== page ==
Suicide would appear to be the last taboo. Even incest is now discussed freely in popular media, but the suicide of a loved one is still an act most people are unable to talk about--or even admit to their closest family or friends. This is just one of the many painful and paralyzing truths author Carla Fine discovered when her husband, a successful young physician, took his own life in December 1989. And being unable to speak openly and honestly about the cause of her pain made it all the more difficult for her to survive.
With No Time to Say Goodbye, she brings suicide survival from the darkness into light, speaking frankly about the overwhelming feelings of confusion, guilt, shame, anger, and loneliness that are shared by all survivors. Fine draws on her own experience and on conversations with many other survivors--as well as on the knowledge of counselors and mental health professionals. She offers a strong helping hand and invaluable guidance to the vast numbers of family and friends who are left behind by the more than thirty thousand people who commit suicide each year, struggling to make sense of an act that seems to them senseless, and to pick up the pieces of their own shattered lives. And, perhaps most important, for the first time in any book, she allows survivors to see that they are not alone in their feelings of grief and despair.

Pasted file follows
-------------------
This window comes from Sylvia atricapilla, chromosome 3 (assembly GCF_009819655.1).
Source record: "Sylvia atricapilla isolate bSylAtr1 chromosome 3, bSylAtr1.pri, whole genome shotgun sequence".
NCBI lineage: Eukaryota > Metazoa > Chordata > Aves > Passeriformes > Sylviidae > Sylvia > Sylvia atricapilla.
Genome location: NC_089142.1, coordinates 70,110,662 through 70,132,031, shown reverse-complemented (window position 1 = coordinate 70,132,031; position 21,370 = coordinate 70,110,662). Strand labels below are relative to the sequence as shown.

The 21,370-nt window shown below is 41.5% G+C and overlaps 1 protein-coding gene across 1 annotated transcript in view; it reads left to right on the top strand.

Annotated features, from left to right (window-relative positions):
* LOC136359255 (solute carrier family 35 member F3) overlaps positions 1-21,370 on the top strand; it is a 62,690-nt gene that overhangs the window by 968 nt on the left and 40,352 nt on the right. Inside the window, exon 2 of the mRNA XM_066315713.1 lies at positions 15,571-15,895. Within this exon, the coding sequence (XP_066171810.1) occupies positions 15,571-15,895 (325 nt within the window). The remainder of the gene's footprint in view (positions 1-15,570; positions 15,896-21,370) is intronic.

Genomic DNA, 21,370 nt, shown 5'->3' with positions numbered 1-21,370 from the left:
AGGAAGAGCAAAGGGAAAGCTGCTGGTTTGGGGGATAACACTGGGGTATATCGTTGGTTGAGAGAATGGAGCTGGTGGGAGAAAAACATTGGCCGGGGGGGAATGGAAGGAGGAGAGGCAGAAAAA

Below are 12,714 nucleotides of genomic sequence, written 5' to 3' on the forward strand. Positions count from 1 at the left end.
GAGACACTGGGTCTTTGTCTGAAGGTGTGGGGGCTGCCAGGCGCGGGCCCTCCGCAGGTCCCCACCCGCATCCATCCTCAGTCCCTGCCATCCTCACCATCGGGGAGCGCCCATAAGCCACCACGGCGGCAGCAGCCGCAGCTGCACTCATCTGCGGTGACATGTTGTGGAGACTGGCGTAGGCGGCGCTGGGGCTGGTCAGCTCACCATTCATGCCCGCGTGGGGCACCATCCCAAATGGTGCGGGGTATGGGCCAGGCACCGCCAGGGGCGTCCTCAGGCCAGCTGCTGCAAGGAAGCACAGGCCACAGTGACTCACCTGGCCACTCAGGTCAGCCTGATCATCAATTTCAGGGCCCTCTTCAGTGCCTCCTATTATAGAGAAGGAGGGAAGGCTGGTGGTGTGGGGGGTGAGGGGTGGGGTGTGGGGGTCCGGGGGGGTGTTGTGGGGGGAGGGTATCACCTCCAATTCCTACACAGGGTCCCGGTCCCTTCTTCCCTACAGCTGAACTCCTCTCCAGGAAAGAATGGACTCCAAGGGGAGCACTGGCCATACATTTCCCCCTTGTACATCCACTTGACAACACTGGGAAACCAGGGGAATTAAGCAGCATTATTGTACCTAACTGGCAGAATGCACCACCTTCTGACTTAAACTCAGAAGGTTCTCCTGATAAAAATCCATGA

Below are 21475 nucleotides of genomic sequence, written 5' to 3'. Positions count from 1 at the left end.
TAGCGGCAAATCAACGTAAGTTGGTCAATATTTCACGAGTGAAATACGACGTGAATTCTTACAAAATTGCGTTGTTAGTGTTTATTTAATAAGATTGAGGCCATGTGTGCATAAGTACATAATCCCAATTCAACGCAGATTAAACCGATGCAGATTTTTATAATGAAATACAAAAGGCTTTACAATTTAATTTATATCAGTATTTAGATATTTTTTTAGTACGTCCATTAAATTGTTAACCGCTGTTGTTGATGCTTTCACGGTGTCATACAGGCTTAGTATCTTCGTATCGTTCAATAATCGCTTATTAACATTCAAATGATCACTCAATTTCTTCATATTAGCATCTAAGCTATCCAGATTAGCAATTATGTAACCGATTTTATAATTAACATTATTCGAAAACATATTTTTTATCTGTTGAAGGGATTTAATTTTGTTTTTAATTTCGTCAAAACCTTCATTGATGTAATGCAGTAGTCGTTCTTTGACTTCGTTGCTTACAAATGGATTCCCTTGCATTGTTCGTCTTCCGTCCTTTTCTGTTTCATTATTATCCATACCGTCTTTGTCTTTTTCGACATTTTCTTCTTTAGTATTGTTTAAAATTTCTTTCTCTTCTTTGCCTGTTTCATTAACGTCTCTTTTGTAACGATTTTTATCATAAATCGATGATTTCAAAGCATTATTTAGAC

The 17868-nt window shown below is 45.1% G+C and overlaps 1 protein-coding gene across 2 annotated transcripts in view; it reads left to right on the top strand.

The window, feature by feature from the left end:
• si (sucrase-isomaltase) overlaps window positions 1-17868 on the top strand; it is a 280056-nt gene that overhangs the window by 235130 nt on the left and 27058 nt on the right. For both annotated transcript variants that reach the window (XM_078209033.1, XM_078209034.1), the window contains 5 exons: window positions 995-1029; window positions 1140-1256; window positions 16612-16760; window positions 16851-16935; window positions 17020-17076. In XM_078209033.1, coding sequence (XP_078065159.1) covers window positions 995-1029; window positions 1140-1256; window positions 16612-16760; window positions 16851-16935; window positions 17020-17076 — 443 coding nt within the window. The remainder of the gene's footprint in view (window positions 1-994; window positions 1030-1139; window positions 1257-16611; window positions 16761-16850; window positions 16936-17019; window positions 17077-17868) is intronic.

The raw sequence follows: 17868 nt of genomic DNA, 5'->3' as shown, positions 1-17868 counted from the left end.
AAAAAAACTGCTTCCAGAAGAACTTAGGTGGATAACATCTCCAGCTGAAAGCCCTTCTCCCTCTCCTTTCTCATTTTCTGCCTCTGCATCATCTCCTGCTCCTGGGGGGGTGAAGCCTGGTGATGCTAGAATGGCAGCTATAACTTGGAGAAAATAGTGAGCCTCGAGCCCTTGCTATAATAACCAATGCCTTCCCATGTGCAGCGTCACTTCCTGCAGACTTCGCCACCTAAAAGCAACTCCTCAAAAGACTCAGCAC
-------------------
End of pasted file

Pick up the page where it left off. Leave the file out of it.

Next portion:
About the Author
Carla Fine is the author of two earlier books, Married to Medicine: An Intimate Portrait of Doctors' Wives and Barron's Guide to Foreign Medical Schools. She has written articles for Cosmopolitan, Woman's Day, and Omni, and has appeared on national television programs and lectured to survivors' groups across the country. She lives in New York City.
"I wish had the comfort and wisdom of this book. It might have eased the pain of over thirty years," --Gerry Spence, auhtor of The Making of a Country Lawyer and How to Argue and Win Every Time
"Full of stories. Stories of pain and heartache. Stories of courage and inspiration. I know of no other work on this subject that is so comprehensive and rich in exposition." --The American Journal of Psychiatry